754 new virus cases tallied Wednesday – the lowest figure in 3 days
Testing positivity rate also dips slightly, as government decides to lift some restrictions on street-front shops
The number of new coronavirus cases diagnosed in Israel dipped to its lowest in three days on Wednesday, while positive test rates continued their slight downward trend since the beginning of the week.
There were 754 new virus cases diagnosed in 24 hours, according to Health Ministry figures released Thursday morning. That followed 841 cases on Tuesday, and 784 on Monday.
Of the 9,406 active virus patients, 353 are in serious condition, with 154 on ventilators. There are 89 in moderate condition and the rest have mild or no symptoms.
The death toll was unchanged at 2,597.
The positive test rate was two percent out of the 38,601 test results returned, its lowest value in at least five days.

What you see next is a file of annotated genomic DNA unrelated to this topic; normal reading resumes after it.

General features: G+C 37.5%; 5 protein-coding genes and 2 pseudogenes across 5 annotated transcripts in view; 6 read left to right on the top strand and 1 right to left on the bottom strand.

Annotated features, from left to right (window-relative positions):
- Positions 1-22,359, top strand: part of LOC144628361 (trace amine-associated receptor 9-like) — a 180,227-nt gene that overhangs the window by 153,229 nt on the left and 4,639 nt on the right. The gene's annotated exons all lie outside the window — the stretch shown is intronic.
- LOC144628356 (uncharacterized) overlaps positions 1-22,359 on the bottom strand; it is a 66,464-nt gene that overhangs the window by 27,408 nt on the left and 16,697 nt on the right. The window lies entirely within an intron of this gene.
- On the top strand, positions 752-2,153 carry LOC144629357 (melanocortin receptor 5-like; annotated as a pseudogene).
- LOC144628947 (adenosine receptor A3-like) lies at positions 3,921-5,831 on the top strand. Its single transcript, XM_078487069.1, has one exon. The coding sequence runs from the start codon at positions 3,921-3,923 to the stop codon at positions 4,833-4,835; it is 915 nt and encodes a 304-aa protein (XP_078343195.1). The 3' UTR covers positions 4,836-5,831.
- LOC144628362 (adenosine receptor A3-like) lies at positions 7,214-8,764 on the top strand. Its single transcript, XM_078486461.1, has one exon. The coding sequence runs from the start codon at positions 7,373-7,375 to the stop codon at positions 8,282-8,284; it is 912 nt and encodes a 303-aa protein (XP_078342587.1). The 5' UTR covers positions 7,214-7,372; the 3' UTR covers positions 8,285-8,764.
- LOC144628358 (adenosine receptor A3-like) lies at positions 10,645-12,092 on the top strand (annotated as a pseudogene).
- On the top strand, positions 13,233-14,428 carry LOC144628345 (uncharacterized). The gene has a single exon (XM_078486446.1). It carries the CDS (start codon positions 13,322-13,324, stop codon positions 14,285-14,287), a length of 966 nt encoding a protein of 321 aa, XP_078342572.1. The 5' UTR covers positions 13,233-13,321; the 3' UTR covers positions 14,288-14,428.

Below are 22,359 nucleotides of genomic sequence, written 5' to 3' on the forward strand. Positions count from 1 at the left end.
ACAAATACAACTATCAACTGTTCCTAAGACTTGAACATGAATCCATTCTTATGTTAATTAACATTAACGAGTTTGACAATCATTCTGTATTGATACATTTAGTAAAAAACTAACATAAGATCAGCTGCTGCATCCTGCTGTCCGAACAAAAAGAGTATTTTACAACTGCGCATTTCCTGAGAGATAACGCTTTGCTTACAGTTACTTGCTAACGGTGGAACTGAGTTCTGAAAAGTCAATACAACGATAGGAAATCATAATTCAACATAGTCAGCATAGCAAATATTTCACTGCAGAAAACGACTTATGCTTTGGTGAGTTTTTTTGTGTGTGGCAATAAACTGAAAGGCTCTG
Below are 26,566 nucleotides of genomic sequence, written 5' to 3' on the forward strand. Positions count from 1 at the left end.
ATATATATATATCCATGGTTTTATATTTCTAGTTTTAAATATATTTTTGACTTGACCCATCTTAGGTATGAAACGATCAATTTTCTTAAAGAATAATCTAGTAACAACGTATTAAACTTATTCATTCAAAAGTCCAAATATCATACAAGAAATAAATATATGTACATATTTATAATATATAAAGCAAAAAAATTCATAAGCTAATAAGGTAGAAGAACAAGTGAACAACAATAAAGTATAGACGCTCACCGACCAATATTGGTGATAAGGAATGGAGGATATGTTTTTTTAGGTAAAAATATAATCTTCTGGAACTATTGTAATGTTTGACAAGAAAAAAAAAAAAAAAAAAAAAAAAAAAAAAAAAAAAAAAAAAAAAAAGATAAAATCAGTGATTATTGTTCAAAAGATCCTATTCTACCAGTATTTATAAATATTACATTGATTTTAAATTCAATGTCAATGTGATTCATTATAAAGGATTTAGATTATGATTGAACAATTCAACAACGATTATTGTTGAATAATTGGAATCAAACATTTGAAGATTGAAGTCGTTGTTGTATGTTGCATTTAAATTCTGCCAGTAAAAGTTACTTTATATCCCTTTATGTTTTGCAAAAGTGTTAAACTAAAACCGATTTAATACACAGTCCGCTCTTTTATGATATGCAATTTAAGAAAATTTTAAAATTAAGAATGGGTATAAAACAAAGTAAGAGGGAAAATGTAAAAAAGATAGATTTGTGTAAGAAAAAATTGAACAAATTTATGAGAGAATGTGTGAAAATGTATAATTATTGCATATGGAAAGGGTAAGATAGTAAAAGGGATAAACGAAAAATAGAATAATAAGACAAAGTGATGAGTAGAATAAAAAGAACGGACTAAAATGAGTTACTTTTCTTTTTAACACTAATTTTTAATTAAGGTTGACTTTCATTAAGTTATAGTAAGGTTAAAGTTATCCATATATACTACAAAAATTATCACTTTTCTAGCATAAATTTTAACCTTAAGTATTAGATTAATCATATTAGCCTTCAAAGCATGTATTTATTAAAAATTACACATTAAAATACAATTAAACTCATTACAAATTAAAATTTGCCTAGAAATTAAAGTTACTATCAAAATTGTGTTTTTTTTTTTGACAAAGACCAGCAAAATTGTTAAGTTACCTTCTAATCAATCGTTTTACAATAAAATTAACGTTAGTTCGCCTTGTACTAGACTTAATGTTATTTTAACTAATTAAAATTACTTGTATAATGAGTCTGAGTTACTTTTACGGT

Israel sharply brought down its daily coronavirus infection rates from some 8,000 in mid-September to several hundred by late October with a nationwide lockdown, which it began to gradually ease last month.
On Wednesday ministers voted to allow stores to reopen at the beginning of next week, over the objections of health officials who have urged a slow and gradual reopening of the economy, schools and more.
Stores will open for business on Sunday, with a maximum of four customers allowed in at a time, and in compliance with coronavirus regulations.
However, the move only covers street-front stores, seemingly excluding those in malls or shopping centers, and only in areas with the lowest infection rates.
Health Minister Yuli Edelstein and outgoing coronavirus czar Ronni Gamzu both pushed back against easing the restrictions due to the basic reproduction number, or the rate of new cases stemming from each coronavirus infection.
Gamzu warned that Israel’s infection reproduction was at 0.88, and over 1 in Arab locales, well over the 0.8 level decided on by the cabinet as the maximum level required to reopen businesses.
Prime Minister Benjamin Netanyahu, who was also reportedly reluctant to okay the openings, warned that the government could snap back some restrictions if numbers continued to mount.